Seven different pairs of Sandhill Cranes herded offspring around the River Run Golf Course last Friday. The chicks ranged in size from about 10 inches to over 4 feet tall. Two family groups less than 100 yards apart loudly proclaimed their rights to the territory for about five minutes. The Florida Fish and Wildlife Conservation Commission contends the resident population of Florida Sandhill Cranes is between 4 and 5 thousand birds, while another 25,000 greater Sandhill Cranes migrate to Florida in the winter. There are six subspecies of Sandhill cranes—greater, lesser, Florida, Cuban, Mississippi and Canadian with the Cuban, Mississippi and Florida subspecies of Sandhill cranes being non-migratory. National Wildlife Federation link with subspecies info.
Link to Will McLean’s “Courtship of the Sandhill Crane”
From the 23rd chapter of Growing Up Floridian :
The loud rattling kar-r-r-r-o-o-o I often heard at sunrise as a boy on the central Florida ranch immediately brought to mind the image of an elegant, gray bird of almost five feet in height that stalked both the marshes and flat open land I roamed. The long black bill, white cheeks, and brilliant red cap marked the sandhill crane as the classiest member of my favorite Florida birds. Long running strides the bird used at takeoff coupled with the powerful wing strokes that propelled the crane aloft were athletic moves which defined the stately bird as a beautiful symbol of wild Florida.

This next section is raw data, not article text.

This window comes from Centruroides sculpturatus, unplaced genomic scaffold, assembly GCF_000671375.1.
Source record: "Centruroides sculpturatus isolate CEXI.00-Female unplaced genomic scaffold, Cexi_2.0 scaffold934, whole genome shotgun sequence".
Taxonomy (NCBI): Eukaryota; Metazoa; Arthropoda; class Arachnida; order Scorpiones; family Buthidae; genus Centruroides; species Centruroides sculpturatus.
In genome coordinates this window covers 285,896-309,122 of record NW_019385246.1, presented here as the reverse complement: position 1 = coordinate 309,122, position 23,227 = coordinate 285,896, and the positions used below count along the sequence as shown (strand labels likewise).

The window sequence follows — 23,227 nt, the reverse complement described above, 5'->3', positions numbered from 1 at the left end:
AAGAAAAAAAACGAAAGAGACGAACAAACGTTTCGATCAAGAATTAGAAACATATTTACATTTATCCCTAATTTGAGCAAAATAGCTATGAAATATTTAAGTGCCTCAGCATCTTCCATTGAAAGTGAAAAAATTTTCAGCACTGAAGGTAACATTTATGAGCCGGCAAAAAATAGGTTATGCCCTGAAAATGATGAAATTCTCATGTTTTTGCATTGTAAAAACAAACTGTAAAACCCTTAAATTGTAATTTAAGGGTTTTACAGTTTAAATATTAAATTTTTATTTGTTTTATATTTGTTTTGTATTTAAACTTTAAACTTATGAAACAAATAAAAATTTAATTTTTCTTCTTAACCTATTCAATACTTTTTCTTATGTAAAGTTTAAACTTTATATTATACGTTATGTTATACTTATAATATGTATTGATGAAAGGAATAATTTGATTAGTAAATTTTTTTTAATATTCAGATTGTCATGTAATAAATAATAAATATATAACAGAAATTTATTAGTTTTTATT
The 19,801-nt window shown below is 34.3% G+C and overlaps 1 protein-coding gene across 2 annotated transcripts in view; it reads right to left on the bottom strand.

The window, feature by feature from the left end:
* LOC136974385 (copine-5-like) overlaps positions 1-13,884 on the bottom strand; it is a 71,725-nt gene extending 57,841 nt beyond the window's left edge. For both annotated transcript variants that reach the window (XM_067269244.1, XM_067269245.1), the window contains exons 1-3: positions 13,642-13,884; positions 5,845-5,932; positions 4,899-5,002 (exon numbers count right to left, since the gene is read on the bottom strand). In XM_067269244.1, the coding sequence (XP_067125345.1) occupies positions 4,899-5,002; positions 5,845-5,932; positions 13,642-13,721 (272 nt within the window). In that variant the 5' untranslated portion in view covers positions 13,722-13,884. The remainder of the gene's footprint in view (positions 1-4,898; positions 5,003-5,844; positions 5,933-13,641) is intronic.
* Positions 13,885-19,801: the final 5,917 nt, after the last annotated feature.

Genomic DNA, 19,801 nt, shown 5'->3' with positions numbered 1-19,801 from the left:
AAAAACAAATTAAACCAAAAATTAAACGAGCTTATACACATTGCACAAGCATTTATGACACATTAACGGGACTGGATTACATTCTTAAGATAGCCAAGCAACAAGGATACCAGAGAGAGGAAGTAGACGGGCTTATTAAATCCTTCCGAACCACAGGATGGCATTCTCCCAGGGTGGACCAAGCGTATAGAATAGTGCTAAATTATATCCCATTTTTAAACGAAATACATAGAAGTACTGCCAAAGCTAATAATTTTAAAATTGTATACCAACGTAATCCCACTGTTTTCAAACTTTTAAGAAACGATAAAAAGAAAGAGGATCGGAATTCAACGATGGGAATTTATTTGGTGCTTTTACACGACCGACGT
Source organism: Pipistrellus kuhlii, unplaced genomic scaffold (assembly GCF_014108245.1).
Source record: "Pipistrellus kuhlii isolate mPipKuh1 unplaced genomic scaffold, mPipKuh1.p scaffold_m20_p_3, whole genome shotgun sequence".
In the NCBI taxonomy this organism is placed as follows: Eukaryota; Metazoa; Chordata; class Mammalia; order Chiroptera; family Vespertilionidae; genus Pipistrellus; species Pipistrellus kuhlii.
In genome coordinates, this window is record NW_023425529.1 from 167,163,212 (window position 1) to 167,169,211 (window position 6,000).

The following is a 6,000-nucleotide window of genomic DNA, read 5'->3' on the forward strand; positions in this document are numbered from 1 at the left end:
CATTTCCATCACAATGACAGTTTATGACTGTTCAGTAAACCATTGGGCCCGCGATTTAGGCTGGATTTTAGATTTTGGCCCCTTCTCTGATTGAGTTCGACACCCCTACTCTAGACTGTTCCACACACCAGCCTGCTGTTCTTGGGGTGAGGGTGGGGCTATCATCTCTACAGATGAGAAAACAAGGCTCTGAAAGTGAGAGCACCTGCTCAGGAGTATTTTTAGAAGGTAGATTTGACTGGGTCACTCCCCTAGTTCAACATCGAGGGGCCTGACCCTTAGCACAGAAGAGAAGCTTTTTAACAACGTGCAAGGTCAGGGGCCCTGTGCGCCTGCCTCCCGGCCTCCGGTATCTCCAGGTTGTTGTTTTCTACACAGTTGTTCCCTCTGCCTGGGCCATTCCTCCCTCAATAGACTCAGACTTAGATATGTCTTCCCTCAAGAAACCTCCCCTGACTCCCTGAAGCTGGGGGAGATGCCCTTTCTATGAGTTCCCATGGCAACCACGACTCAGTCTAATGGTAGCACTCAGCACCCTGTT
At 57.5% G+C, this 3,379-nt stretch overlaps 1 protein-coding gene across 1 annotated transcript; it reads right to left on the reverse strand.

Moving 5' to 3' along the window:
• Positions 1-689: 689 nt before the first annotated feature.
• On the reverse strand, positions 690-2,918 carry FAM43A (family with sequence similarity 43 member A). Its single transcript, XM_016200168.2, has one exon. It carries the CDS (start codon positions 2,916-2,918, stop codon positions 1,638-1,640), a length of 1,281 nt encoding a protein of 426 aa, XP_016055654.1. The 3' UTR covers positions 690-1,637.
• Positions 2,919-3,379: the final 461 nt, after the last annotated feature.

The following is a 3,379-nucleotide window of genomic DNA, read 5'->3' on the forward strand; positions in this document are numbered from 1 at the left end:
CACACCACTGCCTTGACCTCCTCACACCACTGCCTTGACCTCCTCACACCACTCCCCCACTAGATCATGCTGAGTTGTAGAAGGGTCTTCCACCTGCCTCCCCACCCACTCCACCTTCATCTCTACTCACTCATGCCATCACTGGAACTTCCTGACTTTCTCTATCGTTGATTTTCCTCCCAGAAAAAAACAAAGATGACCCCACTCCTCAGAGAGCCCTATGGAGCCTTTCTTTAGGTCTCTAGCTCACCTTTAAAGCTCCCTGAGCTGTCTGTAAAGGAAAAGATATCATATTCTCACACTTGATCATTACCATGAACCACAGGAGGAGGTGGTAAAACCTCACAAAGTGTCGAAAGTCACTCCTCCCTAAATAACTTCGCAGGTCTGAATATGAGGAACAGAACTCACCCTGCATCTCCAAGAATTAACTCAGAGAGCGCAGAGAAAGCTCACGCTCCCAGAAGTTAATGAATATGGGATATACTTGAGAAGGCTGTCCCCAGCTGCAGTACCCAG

Although I often saw Sandhill Cranes on golf courses up and down the state in later years, my most enjoyable view as a child was a sunrise takeoff when several of the birds were silhouetted against the red-orange sky as they gave their rolling calls that bounced off the tree line and came echoing back. Several others wading in a marsh below, would looked up, and give an answering call. Several times in more recent years, I have observed a pair of cranes sail overhead across I-75 into the sunset as I returned to Florida from a trip north. Each of these sights was a classic National Geographic moment I have enjoyed over and over again.